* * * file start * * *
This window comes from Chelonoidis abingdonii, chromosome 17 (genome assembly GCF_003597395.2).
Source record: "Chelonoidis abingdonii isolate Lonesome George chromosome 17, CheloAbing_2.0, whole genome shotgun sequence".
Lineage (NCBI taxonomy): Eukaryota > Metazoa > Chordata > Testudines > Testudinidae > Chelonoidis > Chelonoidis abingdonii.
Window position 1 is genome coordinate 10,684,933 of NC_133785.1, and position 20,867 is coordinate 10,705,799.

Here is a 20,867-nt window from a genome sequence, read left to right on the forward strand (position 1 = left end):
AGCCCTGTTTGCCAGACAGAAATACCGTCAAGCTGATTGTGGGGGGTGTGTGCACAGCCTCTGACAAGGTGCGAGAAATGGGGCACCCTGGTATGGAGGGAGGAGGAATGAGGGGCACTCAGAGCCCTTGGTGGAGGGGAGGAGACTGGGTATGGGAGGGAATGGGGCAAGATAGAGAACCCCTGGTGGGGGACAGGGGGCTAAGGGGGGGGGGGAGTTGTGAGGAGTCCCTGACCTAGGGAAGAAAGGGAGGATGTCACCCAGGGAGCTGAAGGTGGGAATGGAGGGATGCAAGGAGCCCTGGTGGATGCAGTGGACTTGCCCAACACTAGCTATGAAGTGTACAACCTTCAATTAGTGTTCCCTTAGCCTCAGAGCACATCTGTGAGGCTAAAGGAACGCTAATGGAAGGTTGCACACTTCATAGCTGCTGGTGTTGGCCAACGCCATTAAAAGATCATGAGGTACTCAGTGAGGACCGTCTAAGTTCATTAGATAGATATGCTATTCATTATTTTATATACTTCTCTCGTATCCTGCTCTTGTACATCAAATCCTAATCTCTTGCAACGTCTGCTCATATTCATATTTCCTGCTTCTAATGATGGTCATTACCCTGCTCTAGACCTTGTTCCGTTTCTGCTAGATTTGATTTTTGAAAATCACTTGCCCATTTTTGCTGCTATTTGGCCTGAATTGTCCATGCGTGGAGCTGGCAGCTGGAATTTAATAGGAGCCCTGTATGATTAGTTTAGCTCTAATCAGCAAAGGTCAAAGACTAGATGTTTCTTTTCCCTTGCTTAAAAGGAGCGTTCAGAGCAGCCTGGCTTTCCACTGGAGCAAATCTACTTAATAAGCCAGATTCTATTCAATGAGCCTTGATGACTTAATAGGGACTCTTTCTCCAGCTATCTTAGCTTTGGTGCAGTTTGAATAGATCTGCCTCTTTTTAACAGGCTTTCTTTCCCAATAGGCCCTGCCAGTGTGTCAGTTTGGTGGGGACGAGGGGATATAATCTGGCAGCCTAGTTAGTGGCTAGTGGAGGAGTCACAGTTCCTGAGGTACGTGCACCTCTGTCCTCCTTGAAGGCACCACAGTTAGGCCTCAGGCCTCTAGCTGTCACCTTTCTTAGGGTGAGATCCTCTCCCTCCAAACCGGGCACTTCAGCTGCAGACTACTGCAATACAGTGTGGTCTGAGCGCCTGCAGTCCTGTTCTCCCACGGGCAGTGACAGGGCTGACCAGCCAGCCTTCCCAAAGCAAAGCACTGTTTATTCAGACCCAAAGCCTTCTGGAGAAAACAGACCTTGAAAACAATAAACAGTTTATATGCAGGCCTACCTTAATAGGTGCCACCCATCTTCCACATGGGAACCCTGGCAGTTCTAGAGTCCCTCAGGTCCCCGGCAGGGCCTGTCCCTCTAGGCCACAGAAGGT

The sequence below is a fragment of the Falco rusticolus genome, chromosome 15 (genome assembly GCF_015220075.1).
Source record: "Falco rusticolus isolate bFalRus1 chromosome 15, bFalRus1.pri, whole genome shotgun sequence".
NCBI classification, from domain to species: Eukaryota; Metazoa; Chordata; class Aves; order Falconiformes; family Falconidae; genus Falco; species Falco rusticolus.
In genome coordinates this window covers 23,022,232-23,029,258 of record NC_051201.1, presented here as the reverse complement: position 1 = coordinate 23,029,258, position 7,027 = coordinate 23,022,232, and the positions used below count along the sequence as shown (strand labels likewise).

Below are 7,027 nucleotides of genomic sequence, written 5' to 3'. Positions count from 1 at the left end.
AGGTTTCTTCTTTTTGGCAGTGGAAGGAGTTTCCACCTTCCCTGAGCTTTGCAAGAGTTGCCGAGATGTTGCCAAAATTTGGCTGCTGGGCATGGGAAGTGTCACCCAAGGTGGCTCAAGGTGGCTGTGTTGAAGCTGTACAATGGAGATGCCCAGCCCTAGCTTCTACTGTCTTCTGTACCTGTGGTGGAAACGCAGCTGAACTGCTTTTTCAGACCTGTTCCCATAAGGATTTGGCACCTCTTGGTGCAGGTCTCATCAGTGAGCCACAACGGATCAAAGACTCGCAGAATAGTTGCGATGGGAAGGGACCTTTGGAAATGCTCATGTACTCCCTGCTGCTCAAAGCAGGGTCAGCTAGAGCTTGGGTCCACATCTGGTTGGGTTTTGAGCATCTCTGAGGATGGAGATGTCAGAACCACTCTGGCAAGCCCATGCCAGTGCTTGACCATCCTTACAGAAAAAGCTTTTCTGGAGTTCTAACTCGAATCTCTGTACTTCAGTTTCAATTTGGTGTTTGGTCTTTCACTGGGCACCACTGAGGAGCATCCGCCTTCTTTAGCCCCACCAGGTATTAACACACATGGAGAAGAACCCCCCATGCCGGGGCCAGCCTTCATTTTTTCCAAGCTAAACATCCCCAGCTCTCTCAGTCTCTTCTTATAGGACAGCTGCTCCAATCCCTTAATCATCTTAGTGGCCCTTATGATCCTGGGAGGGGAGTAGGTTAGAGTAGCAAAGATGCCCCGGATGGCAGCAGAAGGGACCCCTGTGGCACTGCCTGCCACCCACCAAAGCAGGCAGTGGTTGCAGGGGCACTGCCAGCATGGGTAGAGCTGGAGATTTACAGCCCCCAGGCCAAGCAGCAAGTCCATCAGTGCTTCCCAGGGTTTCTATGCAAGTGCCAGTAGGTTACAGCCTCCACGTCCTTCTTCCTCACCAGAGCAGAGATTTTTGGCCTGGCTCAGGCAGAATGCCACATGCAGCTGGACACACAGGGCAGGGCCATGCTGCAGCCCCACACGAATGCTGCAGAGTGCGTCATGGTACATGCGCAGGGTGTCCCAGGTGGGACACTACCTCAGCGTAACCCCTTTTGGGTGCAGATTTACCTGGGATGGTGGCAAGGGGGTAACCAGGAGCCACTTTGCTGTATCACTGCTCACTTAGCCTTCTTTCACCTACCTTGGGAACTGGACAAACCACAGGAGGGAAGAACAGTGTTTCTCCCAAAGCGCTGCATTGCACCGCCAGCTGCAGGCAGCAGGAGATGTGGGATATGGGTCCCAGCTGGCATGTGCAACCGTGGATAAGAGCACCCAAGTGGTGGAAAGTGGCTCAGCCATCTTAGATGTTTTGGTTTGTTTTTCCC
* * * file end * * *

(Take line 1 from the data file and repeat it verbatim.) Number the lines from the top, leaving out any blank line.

This window comes from Chelonoidis abingdonii, chromosome 17 (genome assembly GCF_003597395.2).